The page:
Rhian Waygood, IT Business Partner Team Leader, takes us through a typical day at Coastal Housing. I’ve worked at Coastal Housing for over seven years and over six of them I’ve spent in the IT department. Back in July this year, I was promoted to be team leader of our business partner team which had just been expanded to include two others – the ‘team’ had been just me for a while. I contacted Housing Technology to see if they’d be interested in an article about a newly-appointed female manager in IT and I’ll also be doing a talk at the Housing Technology 2020 conference with my colleague Amy Kelly, our lead IT support analyst so if you enjoy this article, please come and have a listen, although our presentation will be slightly different to this as I’ll explain later.  The idea for this article arose after I read an article on about how only 16 per cent of IT professionals are female and how the number of female IT technicians has decreased from 19 per cent in 2017 to 17 per cent in 2018. I’m happy to say that I love my job, the work I do really excites me and the team I work with is brilliant. I know that I’m lucky to work in a team which has a 50/50 gender split and we have a female director, but I just don’t like that I have to feel I’m lucky. I’m hoping from this article that my passion for this role will shine through and it’ll encourage the few females within the IT part of the housing sector to stay to further their careers and encourage others to join. So, what do I actually do each day as a newly-appointed IT business partner team leader? When I arrive in the office each morning, the first thing I do is make a cup of tea, search for a space to sit and retrieve my laptop from my locker. Last year we had an office refurbishment so instead of each having our own desk in our own department, we now work in the area most suited to our needs at that time – project, team, quiet or drop-in. I tend to start my day in the project area because we have stand-up desks there which I love, and it also allows my team and the rest of the organisation know that they can approach me – which they all do rather often. I have three meetings arranged today, one is a phone call with a consultant checking in on a project they are developing, the second is with our maintenance team about a new piece of software they’ve seen and the third is with Amy to finalise what we need to do for the Housing Technology 2020 conference and its looming presentation deadline. After finishing my tea, I take a wander to find my team and check if they need anything from me and to discuss what their plans for the day are, normally answering questions from other staff as I make my way over to them. It’s also usually around this time of day that I start to get hungry and consider eating my lunch even though I know I’ll regret it later in the day. As an IT team, we use the Asana project management tool to keep track of where we are with everything; it’s great for a quick overview of what’s happening in the other areas of IT and significantly cuts down on emails which can only be a good thing. It also frees up our team meetings from too many work updates and more about discussions around new ideas or problems that we need to sort out. So after a quick look through Asana and answering a few questions, it’s time for a phone call with a consultant. Happily everything is going to plan on this latest exciting development and it’s on course to be finished by the deadline. I’m keeping it under wraps at the moment because I don’t want to jinx it but I’ll definitely talk about it in a future Housing Technology article. I update Asana with the latest conversations and inform the relevant people who need to know. Amy and I get together to take a look at our talk for Housing Technology 2020 which will be about how the technology sector is starting to change with the increase of females taking up roles and how a stronger workplace can be gained from this. Before we can agree on a title, we come up with three questions: What do we want the audience to learn from our presentation? What do we want to make sure we say? What do we want to make sure we don’t say? From these three questions, we come up with our title – “Can I speak to someone in IT please?” We’re hoping we’ll be able to entice as many of you as possible along to see us – we promise to keep our talk as entertaining and witty as we can! The last item on my list is to have a chat with our maintenance team about a new piece of software that they’ve come across which checks and stores CP12s and electrical certificates. We use PanConnect to do our CP12s and are currently developing an electrical certificate task with them. This new piece of software would enhance what we already do and allow the gas and electrical team leaders more time to concentrate on the great work that they do. It’s agreed that we’ll write a business case and make a few enquires. So that’s it, I’ve had some lunch and a few more cups of tea in the middle of it all. A chat about holidays because it’s my favourite topic to talk about and answered many questions in between what I’ve talked about here, from the simple, “Can Wrapp [our HMS] do this?” (most probably, yes), to the more complicated, “Can you tell me how many of my UC claimants have co-habitants under the age of 16? Rhian Waygood is the IT Business Partner Team Leader at Coastal Housing. If you'd like to share your housing sector experience, all you need to do is get in touch at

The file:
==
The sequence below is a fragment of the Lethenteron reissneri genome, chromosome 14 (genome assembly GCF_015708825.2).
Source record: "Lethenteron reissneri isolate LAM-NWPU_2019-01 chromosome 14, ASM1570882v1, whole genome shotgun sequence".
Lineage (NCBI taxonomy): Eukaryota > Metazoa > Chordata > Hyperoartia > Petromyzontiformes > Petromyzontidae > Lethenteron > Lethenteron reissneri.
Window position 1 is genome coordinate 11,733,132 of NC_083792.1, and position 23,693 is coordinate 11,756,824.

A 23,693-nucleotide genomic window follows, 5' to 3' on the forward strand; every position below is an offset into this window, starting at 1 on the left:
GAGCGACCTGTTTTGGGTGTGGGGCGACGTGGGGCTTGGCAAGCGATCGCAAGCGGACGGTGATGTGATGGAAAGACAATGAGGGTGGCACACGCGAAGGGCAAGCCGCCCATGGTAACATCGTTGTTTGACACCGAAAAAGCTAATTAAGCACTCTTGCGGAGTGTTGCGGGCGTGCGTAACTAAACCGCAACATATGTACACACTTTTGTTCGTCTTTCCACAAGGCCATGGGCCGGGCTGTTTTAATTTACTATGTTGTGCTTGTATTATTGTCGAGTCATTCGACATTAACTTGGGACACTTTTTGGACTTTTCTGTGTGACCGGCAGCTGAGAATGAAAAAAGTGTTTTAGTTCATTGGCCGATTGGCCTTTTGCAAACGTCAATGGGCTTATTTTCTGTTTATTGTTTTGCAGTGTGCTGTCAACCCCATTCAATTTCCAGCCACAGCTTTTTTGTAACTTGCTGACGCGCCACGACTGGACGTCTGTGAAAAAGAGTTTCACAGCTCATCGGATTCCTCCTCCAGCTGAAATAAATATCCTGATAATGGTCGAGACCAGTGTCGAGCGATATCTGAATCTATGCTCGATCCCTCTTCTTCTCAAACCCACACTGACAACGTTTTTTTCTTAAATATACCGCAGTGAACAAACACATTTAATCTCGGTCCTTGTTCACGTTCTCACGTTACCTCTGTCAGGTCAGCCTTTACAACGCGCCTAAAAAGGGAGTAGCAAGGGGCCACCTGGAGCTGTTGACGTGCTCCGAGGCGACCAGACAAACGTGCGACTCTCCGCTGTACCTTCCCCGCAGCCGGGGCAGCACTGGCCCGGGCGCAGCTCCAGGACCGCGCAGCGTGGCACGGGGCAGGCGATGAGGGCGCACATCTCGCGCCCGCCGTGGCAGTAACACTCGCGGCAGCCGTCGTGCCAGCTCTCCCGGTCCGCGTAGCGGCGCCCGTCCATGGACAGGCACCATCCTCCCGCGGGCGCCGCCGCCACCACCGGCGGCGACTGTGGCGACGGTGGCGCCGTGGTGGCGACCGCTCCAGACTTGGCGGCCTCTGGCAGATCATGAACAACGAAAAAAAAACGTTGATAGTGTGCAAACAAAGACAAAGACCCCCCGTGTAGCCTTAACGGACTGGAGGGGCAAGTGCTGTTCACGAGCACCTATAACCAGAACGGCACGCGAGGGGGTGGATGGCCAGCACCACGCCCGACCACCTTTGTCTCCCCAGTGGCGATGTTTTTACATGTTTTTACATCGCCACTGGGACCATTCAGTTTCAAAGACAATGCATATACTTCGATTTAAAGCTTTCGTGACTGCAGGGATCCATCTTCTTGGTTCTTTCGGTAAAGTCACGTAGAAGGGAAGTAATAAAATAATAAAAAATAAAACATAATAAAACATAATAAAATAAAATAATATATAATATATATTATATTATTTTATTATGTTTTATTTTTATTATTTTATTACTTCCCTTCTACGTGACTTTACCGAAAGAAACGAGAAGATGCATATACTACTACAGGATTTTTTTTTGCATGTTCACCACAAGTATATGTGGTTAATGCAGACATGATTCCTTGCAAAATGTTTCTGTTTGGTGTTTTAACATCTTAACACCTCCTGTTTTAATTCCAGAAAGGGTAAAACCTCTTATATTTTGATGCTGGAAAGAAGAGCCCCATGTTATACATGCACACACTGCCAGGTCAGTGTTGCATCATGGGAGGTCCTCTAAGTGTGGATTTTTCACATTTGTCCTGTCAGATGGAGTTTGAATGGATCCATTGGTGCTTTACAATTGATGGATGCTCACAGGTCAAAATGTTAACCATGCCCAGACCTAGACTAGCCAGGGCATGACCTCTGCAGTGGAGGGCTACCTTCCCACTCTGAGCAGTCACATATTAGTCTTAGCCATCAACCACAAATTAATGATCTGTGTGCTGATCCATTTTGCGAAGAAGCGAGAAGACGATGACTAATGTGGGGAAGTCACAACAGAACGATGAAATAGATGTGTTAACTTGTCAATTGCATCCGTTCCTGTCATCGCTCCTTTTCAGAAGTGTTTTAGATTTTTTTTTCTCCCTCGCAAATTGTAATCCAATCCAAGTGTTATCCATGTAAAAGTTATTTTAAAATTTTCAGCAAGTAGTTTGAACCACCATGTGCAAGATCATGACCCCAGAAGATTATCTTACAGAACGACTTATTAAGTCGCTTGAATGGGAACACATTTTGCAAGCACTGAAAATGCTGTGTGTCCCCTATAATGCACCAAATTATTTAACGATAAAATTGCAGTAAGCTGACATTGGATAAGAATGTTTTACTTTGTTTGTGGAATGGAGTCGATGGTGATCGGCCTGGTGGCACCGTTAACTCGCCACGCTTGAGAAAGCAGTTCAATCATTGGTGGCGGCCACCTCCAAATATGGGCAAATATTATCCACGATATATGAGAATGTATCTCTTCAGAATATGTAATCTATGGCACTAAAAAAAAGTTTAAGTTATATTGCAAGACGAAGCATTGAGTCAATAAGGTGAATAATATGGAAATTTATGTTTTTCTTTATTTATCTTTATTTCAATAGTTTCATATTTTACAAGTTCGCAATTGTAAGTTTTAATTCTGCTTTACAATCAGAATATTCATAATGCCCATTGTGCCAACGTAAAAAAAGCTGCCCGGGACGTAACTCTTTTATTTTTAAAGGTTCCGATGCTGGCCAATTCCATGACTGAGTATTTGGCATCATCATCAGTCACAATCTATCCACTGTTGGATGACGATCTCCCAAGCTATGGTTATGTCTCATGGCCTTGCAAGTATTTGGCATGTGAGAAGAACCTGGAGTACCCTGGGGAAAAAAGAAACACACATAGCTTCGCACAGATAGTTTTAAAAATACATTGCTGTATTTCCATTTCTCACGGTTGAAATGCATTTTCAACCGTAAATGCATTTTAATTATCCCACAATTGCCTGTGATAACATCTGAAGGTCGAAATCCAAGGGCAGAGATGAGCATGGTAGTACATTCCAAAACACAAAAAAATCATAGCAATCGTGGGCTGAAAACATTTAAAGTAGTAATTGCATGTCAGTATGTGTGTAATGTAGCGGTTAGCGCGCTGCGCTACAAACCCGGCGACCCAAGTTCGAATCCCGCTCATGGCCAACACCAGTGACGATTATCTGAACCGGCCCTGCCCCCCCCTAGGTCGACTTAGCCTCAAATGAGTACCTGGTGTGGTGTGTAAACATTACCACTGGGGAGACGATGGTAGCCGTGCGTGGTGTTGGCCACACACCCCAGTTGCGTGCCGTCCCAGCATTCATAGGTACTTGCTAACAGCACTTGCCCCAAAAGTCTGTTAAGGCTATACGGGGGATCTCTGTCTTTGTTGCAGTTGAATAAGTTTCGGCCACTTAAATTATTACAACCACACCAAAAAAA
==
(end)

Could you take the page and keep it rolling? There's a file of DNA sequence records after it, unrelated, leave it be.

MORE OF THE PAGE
View all Articles


Industry News, Events, Research and the Latest Jobs

Join Us